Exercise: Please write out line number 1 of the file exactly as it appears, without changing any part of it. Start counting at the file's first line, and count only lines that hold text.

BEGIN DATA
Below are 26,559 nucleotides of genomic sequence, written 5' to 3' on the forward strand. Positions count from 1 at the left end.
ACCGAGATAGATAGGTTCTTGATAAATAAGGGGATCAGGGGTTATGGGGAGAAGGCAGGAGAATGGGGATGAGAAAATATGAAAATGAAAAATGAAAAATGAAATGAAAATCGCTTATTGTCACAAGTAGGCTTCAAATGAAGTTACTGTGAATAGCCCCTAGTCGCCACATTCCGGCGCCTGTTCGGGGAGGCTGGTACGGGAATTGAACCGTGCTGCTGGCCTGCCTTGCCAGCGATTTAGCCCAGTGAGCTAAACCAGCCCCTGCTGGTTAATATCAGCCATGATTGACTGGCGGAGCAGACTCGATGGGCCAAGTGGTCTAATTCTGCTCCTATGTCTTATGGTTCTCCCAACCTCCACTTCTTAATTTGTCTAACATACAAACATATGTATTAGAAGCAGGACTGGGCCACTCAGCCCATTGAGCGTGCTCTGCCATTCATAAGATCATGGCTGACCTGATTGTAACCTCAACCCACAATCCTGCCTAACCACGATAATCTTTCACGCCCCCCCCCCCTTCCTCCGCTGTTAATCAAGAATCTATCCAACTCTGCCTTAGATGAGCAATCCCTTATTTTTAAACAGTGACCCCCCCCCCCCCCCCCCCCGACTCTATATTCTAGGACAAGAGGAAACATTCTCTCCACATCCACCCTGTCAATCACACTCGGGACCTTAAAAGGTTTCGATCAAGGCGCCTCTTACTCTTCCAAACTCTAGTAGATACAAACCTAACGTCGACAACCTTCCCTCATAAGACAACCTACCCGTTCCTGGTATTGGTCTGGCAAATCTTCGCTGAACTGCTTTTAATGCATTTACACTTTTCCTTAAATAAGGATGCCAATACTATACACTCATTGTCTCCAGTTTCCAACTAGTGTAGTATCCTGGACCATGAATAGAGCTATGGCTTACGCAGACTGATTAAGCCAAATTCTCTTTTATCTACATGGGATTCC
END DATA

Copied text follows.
Below are 26,559 nucleotides of genomic sequence, written 5' to 3' on the forward strand. Positions count from 1 at the left end.